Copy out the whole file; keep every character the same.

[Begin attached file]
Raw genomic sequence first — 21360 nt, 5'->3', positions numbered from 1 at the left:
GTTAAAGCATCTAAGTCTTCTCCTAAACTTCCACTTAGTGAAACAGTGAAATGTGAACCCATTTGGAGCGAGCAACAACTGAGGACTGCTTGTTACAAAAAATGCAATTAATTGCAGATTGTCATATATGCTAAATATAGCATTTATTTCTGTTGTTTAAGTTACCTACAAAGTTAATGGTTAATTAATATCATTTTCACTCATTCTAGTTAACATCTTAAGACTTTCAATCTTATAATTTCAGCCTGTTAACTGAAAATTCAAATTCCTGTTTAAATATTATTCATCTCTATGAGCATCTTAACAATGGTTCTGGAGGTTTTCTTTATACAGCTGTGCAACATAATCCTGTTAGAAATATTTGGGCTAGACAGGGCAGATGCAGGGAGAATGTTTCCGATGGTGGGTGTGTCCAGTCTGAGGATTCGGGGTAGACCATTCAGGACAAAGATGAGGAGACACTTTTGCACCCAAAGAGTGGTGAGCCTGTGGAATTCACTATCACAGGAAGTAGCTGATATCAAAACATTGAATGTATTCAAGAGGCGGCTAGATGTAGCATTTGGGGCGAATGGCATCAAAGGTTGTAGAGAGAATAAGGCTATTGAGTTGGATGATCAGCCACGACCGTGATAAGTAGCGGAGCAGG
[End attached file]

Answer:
Raw genomic sequence first — 21360 nt, 5'->3', positions numbered from 1 at the left:
GTTAAAGCATCTAAGTCTTCTCCTAAACTTCCACTTAGTGAAACAGTGAAATGTGAACCCATTTGGAGCGAGCAACAACTGAGGACTGCTTGTTACAAAAAATGCAATTAATTGCAGATTGTCATATATGCTAAATATAGCATTTATTTCTGTTGTTTAAGTTACCTACAAAGTTAATGGTTAATTAATATCATTTTCACTCATTCTAGTTAACATCTTAAGACTTTCAATCTTATAATTTCAGCCTGTTAACTGAAAATTCAAATTCCTGTTTAAATATTATTCATCTCTATGAGCATCTTAACAATGGTTCTGGAGGTTTTCTTTATACAGCTGTGCAACATAATCCTGTTAGAAATATTTGGGCTAGACAGGGCAGATGCAGGGAGAATGTTTCCGATGGTGGGTGTGTCCAGTCTGAGGATTCGGGGTAGACCATTCAGGACAAAGATGAGGAGACACTTTTGCACCCAAAGAGTGGTGAGCCTGTGGAATTCACTATCACAGGAAGTAGCTGATATCAAAACATTGAATGTATTCAAGAGGCGGCTAGATGTAGCATTTGGGGCGAATGGCATCAAAGGTTGTAGAGAGAATAAGGCTATTGAGTTGGATGATCAGCCACGACCGTGATAAGTAGCGGAGCAGG